A Shanghai resident surnamed Qin contacted ThePaper.cn on August 30 to share the story of how he smashed his son’s iPad when he caught the boy using a “homework app” to deal with his summer break assignments.
According to an investigation by Sohu Education in 2014, some 38 of 50 Beijing students reported using the app Zuoyebang to deal with classwork. Developed by Internet giant Baidu, the app allows students to solve homework questions by photographing their assignments and waiting for solutions.
But with more students using the app to get out of schoolwork, its educational benefits have come under suspicion.
Homework-solving apps first appeared in China in 2013. But even before the creation of dedicated apps, students used the question and answer product Baidu Zhidao to buy solutions to homework problems with virtual coins.
The fusion of online education and big data in Zuoyebang offered a better solution for students needing quick answers. The app’s homepage claims it can find almost any answer within several seconds.
While most homework apps say they are intended as an educational supplement – to offer answers when teachers are unavailable – that is not how they are being used.
Students are using these apps to power through piles of summer homework in a single day. Zueyebang is not limited to math, physics and the hard sciences – it can also solve Chinese and English homework. It returns beautifully written assignments on almost any subject.
Quest Mobile published its research on the app in June. In the first six months of 2016, homework apps including Xiaoyuansouti, Xuebajun and Zuoyebang received 70 million downloads. According to the research, each user spends 15 minutes per day in the app between noon and 1 pm and 7 to 8 pm.
Pros and Cons
While students are more than happy to shed their academic burden, Chinese parents are less enthusiastic.
Wang, the mother of an 8th grader, said the existence of these apps is a dilemma for most students and their parents.
“I download this app because I was worried I couldn’t help my child solve one of his problems,” Wang said. But within days she found the child had become lazy and developed a dependence on the application.
An 9th grade math teacher who refused to be named said he suspected many of his students were using the app to get through their homework. While most received excellent scores on their daily assignments, their grades dropped rapidly on quizzes and exams.
“If they rely on the homework app, they will lose faith in their ability to answer questions on their own,” the teacher said. “When teachers see all the students are getting the right answer on certain types of questions, he or she may skip further explanation in class.”
Beijing Daily pointed out another problem: there is little quality control in homework apps, and it’s very possible they may lead students blindly toward the wrong answers.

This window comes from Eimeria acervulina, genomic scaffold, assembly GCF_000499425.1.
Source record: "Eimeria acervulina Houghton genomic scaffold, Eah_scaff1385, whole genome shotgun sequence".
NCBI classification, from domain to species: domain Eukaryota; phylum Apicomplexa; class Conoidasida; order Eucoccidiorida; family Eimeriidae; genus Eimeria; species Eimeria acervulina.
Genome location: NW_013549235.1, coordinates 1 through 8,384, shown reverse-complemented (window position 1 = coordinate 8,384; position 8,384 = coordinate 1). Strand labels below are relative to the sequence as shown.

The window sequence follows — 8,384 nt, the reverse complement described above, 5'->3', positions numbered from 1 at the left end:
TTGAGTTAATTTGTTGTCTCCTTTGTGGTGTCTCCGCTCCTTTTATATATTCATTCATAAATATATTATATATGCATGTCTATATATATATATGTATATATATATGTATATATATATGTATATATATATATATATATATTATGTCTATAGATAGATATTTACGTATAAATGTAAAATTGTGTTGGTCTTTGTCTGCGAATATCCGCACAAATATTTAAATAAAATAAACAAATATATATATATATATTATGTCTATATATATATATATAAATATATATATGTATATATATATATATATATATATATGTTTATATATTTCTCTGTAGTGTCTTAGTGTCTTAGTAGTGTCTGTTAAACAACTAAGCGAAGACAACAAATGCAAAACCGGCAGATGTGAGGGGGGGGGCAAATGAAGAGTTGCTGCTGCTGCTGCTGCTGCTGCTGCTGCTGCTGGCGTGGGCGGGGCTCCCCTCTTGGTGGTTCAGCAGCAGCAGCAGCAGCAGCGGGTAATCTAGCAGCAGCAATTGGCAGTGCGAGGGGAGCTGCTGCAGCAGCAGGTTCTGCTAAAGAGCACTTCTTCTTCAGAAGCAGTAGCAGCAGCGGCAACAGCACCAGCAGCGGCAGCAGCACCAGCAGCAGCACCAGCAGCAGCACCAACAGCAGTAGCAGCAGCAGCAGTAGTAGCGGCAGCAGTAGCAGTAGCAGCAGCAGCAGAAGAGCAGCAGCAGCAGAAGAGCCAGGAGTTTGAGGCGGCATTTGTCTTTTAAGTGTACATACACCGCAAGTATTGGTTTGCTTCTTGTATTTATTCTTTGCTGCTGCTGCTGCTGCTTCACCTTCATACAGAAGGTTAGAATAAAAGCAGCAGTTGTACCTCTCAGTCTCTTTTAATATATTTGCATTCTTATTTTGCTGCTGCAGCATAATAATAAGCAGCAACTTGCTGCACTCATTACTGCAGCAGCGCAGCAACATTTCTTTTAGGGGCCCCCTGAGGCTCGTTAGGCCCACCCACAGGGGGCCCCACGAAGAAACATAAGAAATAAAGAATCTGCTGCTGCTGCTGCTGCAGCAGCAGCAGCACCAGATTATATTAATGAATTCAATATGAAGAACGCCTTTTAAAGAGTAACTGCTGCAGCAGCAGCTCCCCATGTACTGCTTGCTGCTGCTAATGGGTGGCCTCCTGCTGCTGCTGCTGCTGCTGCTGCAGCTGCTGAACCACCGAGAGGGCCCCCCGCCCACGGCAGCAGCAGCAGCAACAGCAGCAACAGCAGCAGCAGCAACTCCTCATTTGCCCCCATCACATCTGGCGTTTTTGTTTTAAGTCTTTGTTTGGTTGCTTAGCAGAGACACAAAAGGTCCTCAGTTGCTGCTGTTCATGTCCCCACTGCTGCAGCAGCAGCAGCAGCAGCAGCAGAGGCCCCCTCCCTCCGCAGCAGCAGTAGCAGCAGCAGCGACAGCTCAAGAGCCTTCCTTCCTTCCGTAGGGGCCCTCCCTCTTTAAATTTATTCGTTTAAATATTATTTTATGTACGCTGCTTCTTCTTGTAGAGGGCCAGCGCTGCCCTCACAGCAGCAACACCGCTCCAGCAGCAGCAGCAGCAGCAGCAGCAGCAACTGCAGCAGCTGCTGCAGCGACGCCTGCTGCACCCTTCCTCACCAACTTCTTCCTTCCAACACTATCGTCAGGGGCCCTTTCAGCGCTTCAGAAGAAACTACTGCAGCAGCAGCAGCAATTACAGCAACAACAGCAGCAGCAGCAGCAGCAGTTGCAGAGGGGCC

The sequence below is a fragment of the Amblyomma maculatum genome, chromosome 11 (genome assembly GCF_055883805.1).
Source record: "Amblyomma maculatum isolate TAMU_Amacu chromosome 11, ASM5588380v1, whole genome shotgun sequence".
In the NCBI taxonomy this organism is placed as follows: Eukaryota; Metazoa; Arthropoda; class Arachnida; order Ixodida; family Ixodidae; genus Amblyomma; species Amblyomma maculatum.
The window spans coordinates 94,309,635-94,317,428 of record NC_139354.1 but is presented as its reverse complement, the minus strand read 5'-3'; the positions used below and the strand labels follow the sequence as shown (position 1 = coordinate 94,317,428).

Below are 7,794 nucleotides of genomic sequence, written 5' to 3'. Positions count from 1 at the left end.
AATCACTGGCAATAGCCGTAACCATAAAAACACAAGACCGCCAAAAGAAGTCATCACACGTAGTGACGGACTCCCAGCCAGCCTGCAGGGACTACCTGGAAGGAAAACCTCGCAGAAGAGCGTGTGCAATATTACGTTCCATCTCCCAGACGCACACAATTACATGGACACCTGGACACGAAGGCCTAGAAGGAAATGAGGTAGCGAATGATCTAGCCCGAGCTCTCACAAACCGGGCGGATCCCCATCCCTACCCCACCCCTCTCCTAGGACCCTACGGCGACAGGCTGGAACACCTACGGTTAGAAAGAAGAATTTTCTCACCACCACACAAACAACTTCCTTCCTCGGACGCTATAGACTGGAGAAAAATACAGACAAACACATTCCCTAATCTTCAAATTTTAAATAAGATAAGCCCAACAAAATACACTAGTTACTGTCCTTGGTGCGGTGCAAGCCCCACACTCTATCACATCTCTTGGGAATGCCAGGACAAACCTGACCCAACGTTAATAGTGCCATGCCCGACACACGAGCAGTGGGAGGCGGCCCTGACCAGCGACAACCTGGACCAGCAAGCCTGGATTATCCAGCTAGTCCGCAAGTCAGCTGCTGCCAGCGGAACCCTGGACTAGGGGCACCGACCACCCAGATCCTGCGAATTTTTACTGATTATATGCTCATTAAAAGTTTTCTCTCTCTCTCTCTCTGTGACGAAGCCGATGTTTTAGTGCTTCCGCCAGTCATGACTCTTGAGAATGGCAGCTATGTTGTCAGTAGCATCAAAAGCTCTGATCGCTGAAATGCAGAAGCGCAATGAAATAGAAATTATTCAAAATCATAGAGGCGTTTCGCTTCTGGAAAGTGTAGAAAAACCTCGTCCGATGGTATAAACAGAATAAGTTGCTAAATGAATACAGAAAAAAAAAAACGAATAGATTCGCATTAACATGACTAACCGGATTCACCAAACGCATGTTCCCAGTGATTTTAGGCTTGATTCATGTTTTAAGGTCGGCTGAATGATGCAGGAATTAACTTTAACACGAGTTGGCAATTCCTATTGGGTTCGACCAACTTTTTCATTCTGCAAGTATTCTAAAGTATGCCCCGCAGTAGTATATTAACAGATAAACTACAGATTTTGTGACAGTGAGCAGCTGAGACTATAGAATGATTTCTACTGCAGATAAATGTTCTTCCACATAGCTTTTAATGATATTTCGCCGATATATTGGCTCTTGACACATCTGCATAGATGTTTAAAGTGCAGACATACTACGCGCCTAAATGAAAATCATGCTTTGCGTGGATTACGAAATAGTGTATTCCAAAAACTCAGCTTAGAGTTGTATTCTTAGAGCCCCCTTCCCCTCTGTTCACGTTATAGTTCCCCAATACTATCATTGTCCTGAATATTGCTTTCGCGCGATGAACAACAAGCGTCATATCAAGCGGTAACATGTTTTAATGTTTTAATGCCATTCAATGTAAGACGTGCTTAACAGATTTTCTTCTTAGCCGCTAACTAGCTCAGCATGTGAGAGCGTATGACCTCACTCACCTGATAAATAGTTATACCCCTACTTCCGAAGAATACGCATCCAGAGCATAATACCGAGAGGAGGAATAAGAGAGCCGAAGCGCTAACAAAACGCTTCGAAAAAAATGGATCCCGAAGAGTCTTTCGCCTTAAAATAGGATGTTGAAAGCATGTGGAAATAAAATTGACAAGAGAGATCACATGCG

The companies behind homework apps are considers turning their free applications into pay-only programs. On Zuoyebang, students can choose an “Ask the Teacher” option to get one-on-one service. The cost is 19 yuan for three days.
Other platforms offer online lectures for 3 yuan each in major disciplines.
“The paid online lectures have a high chance of misleading students since they are skipping around the current education framework,” said Lu Xiaoming, a professor at Fudan University.
A True Solution
“The Internet should be a tool to provide students with the best learning experience. If it isn’t doing this, it’s a shame for the whole online education market,” said Zong Chunshan, director of a Beijing legal inquiry center.
Zhong advocated for educators to reform their teaching practices to counter the effect of homework apps.
Education experts have reminded parents about the downsides of students becoming dependent on such applications. Many teachers are giving students questions with more open answers to keep them out of the homework apps.
Developers have discussed transforming their products. An online education app “Call Call Teacher” recently won an investment of $1 million. The platform allows students to post questions and teachers compete to respond fastest and win the bounty. The platform has already attracted more than 3,700 teachers.
Yu Minhong, founder of New Oriental Education, said he expected online education to bring a surge in education efficiency. “But in the end, online education won’t change education itself,” Yu said.
From one viewpoint, the emergence of homework apps is a symptom of China’s spoon-fed and goal-oriented education system.
Even if educators succeed in striking back at the current round of apps, new technology will arrive to serve the same need until educators reconsider just what purpose their mountains of homework serve.